Mindful of the strong population ageing already underway, the COVID-19 recovery strategy needs to enhance labour force participation and spur business dynamism. Moreover, significant potential to expand use of digital technologies, in both the public and the private sector as well as education, should be seized.
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2021 Structural Reform Priorities
The COVID-19 shock in early 2020 triggered a major recession and real GDP is projected to shrink by around 5¼ per cent this year. The economy is gradually strengthening although growth remains sluggish. Ongoing difficulties in bringing COVID-19 infections under control hold back domestic demand. As restrictions are lifted in the near term, consumption is expected to recover, supported by government subsidies and incentives. In addition, recovering external demand, as the sanitary situation of trading partners improves, will sustain export growth. On the other hand, private investment is set to remain relatively subdued. Overall, GDP is projected to expand by 2¼ per cent in 2021 and 1½ per cent in 2022, assuming further economic stimulus.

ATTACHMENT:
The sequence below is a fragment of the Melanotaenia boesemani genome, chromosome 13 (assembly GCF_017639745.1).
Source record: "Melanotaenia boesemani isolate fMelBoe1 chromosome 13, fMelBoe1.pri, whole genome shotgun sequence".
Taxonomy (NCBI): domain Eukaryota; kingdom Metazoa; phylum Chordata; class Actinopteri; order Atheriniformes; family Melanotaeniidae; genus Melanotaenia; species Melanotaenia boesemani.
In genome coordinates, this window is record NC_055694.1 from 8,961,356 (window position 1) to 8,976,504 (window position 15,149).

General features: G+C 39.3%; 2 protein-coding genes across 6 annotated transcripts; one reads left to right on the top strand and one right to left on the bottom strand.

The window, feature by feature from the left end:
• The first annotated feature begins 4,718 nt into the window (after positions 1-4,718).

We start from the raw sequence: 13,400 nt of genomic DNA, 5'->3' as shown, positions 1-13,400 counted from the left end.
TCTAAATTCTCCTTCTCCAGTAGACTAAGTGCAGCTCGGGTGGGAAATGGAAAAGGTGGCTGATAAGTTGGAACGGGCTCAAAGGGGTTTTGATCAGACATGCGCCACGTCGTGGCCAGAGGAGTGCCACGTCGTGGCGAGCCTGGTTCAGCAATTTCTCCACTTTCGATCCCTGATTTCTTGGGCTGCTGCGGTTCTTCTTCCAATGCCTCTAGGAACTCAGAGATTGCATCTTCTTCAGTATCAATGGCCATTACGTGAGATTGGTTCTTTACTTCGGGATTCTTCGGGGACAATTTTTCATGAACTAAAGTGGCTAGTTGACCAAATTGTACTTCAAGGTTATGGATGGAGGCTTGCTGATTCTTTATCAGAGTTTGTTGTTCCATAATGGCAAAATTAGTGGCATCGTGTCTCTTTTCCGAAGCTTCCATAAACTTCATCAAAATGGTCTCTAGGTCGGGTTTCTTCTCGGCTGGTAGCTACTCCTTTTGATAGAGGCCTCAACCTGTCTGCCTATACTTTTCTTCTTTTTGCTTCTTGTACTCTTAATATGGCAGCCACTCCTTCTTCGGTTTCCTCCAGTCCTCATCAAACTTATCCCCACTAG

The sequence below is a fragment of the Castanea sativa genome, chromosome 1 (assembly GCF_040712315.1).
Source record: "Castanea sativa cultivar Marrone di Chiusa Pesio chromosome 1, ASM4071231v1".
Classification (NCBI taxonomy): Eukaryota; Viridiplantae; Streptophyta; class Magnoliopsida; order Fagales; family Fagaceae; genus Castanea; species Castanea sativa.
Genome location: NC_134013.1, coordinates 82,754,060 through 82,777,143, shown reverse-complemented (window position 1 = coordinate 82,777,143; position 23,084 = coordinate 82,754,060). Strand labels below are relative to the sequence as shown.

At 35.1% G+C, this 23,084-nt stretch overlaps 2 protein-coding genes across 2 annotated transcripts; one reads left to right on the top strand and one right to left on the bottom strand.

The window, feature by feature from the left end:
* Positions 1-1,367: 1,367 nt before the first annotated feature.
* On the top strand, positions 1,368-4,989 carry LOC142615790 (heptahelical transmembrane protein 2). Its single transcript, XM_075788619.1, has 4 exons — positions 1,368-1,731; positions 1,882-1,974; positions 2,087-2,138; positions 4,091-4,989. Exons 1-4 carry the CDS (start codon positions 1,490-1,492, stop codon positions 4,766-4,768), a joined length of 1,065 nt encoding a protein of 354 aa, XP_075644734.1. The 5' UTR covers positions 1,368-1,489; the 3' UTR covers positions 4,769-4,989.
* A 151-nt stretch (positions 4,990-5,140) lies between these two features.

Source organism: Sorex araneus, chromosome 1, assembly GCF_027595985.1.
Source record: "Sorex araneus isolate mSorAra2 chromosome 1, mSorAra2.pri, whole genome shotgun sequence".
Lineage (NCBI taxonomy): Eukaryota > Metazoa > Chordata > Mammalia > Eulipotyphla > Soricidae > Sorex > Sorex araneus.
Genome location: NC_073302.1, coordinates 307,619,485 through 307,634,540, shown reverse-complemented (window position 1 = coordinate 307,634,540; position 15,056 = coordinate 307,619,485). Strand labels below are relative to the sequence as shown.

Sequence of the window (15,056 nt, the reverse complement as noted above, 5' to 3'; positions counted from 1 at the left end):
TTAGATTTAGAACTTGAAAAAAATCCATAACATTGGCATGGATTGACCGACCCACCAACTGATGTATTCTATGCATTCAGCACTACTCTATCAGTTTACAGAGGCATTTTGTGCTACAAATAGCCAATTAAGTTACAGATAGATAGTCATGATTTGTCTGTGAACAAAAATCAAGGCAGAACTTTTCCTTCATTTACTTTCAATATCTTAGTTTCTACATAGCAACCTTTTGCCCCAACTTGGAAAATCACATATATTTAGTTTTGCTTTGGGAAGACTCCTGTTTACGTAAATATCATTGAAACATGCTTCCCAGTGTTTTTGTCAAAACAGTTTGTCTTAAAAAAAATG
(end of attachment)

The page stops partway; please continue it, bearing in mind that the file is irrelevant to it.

Fiscal policy reacted forcefully to the sanitary shock, and has subsequently been balancing the needs of protecting households by keeping infection rates low with reactivating businesses adversely affected by the pandemic. However, without any action beyond the measures currently in place, the recovery may slow. A resilient and sustainable economic expansion will require further policy support and structural reforms.